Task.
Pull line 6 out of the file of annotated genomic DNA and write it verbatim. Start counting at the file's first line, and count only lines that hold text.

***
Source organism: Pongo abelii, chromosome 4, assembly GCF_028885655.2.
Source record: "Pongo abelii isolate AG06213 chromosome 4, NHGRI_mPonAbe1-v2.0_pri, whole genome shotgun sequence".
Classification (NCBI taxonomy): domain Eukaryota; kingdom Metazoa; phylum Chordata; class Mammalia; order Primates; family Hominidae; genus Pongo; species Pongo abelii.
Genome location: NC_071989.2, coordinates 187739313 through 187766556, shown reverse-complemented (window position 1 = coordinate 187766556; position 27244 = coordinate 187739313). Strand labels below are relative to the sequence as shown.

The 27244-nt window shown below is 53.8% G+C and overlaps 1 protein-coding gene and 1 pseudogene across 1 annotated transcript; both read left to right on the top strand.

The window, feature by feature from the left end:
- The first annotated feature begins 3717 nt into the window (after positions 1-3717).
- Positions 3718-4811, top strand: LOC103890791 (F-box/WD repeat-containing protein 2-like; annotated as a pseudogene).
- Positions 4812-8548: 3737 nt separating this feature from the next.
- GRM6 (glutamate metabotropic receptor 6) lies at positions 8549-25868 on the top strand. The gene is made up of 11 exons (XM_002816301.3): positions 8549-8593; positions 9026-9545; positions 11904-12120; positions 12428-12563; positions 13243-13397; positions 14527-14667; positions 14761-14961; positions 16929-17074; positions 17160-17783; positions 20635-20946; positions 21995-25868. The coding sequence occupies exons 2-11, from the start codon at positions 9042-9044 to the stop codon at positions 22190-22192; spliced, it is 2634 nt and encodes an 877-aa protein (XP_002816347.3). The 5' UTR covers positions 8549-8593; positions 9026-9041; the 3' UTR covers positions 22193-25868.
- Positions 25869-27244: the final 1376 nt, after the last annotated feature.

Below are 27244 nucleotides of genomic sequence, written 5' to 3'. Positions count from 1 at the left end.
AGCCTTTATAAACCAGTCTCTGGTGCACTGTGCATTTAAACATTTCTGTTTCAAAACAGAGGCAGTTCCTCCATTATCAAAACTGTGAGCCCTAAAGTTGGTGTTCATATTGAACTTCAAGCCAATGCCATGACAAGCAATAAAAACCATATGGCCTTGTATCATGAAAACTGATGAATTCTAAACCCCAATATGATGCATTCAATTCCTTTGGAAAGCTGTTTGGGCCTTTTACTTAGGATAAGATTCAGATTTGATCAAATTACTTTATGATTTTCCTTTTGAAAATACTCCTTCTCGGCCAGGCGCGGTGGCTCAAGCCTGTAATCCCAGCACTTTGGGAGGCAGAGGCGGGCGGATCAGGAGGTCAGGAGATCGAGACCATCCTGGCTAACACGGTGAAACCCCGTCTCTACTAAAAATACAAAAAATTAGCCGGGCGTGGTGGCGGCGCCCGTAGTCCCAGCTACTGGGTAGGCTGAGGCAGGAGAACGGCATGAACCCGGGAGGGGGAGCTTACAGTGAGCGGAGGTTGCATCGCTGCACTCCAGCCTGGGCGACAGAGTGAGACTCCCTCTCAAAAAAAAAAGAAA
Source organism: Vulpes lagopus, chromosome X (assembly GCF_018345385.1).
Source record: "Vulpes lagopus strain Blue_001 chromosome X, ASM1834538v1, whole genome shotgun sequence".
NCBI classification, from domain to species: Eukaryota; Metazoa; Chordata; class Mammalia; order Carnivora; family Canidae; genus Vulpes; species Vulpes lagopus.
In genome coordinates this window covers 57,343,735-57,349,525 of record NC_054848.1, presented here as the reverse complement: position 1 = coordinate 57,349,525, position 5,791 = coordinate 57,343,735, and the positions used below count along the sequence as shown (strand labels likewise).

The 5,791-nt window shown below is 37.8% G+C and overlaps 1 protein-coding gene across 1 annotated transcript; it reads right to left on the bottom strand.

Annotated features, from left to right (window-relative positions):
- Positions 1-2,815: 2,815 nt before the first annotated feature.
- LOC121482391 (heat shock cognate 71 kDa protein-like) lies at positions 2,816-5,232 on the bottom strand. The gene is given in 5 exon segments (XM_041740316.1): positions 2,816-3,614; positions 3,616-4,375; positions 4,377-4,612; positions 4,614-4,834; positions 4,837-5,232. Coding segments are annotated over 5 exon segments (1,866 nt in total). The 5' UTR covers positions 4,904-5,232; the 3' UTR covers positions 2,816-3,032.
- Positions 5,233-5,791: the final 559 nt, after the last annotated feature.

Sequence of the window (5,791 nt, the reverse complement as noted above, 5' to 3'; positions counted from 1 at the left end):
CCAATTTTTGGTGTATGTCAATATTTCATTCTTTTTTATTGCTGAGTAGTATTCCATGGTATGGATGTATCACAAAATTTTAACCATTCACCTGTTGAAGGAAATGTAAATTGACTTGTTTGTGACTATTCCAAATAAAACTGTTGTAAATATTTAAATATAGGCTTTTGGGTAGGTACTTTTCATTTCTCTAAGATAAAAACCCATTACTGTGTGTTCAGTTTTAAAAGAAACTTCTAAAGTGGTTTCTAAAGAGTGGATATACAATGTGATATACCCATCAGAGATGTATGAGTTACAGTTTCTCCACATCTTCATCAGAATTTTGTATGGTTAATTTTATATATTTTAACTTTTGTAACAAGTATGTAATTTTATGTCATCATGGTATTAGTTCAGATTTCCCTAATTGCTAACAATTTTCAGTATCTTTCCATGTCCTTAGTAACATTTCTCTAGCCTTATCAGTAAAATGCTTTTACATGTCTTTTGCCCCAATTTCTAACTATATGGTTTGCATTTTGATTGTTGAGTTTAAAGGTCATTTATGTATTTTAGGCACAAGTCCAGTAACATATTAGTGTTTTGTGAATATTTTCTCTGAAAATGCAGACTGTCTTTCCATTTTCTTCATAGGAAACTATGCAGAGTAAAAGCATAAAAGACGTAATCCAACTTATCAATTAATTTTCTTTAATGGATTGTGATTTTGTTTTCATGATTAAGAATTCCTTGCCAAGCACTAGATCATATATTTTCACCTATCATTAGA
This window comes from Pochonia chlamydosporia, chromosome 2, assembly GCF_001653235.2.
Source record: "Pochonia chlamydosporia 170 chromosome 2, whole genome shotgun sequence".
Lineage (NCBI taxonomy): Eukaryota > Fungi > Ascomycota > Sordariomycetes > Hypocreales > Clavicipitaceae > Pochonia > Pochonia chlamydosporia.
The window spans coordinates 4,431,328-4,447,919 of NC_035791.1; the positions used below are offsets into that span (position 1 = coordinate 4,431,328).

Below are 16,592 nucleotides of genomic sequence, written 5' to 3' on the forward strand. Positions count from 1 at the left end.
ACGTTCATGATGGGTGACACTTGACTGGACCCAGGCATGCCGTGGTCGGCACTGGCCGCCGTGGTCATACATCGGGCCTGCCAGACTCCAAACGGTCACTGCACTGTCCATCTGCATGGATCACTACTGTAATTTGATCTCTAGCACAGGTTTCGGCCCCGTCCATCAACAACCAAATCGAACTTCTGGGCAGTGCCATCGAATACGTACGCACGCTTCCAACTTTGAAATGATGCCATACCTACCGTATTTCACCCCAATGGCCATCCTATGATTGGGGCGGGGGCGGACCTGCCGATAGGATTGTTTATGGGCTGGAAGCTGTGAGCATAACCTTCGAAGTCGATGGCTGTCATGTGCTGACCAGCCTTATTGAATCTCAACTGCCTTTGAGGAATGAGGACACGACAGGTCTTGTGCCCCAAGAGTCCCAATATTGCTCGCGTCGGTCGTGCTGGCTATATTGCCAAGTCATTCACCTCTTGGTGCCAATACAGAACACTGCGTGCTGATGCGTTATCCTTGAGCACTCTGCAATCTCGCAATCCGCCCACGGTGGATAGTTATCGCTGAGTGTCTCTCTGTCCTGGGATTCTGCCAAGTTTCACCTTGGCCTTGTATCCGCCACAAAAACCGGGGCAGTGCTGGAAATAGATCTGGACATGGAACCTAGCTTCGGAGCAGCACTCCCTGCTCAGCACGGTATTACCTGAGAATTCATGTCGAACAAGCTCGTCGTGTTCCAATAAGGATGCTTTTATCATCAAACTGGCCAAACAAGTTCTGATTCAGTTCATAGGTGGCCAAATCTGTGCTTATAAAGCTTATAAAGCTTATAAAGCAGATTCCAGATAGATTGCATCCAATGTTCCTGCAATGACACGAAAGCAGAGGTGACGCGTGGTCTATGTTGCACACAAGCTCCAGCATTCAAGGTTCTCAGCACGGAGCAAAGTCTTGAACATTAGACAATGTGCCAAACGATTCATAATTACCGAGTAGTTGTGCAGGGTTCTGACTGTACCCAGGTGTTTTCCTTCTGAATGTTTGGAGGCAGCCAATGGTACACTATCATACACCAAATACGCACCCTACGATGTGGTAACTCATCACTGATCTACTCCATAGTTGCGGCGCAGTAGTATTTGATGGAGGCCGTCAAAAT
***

The window, feature by feature from the left end: